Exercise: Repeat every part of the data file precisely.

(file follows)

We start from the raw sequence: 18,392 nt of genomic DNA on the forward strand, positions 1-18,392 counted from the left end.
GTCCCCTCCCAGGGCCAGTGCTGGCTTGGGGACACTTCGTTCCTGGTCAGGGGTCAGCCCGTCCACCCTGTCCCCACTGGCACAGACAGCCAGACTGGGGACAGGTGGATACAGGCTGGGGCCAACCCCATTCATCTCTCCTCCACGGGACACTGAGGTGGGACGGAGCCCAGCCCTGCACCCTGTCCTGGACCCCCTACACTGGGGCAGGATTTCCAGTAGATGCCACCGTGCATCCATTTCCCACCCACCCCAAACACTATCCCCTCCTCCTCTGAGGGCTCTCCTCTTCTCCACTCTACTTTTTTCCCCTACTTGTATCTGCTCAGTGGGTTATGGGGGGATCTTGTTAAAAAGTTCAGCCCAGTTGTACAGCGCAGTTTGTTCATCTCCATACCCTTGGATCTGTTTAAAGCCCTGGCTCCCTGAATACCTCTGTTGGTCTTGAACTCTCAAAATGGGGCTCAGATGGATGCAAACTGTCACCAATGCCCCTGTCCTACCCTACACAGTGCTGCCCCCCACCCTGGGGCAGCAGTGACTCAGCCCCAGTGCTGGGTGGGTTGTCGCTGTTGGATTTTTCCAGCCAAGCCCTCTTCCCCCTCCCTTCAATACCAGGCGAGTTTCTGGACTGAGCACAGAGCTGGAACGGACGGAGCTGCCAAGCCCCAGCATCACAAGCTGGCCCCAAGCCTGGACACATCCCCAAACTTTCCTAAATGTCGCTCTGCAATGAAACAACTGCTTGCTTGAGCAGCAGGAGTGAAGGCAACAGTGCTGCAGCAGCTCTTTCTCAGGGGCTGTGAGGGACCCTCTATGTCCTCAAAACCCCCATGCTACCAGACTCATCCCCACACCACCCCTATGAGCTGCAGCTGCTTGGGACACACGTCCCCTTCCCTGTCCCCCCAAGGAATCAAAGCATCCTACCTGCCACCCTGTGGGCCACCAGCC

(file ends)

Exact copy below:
We start from the raw sequence: 18,392 nt of genomic DNA on the forward strand, positions 1-18,392 counted from the left end.
GTCCCCTCCCAGGGCCAGTGCTGGCTTGGGGACACTTCGTTCCTGGTCAGGGGTCAGCCCGTCCACCCTGTCCCCACTGGCACAGACAGCCAGACTGGGGACAGGTGGATACAGGCTGGGGCCAACCCCATTCATCTCTCCTCCACGGGACACTGAGGTGGGACGGAGCCCAGCCCTGCACCCTGTCCTGGACCCCCTACACTGGGGCAGGATTTCCAGTAGATGCCACCGTGCATCCATTTCCCACCCACCCCAAACACTATCCCCTCCTCCTCTGAGGGCTCTCCTCTTCTCCACTCTACTTTTTTCCCCTACTTGTATCTGCTCAGTGGGTTATGGGGGGATCTTGTTAAAAAGTTCAGCCCAGTTGTACAGCGCAGTTTGTTCATCTCCATACCCTTGGATCTGTTTAAAGCCCTGGCTCCCTGAATACCTCTGTTGGTCTTGAACTCTCAAAATGGGGCTCAGATGGATGCAAACTGTCACCAATGCCCCTGTCCTACCCTACACAGTGCTGCCCCCCACCCTGGGGCAGCAGTGACTCAGCCCCAGTGCTGGGTGGGTTGTCGCTGTTGGATTTTTCCAGCCAAGCCCTCTTCCCCCTCCCTTCAATACCAGGCGAGTTTCTGGACTGAGCACAGAGCTGGAACGGACGGAGCTGCCAAGCCCCAGCATCACAAGCTGGCCCCAAGCCTGGACACATCCCCAAACTTTCCTAAATGTCGCTCTGCAATGAAACAACTGCTTGCTTGAGCAGCAGGAGTGAAGGCAACAGTGCTGCAGCAGCTCTTTCTCAGGGGCTGTGAGGGACCCTCTATGTCCTCAAAACCCCCATGCTACCAGACTCATCCCCACACCACCCCTATGAGCTGCAGCTGCTTGGGACACACGTCCCCTTCCCTGTCCCCCCAAGGAATCAAAGCATCCTACCTGCCACCCTGTGGGCCACCAGCC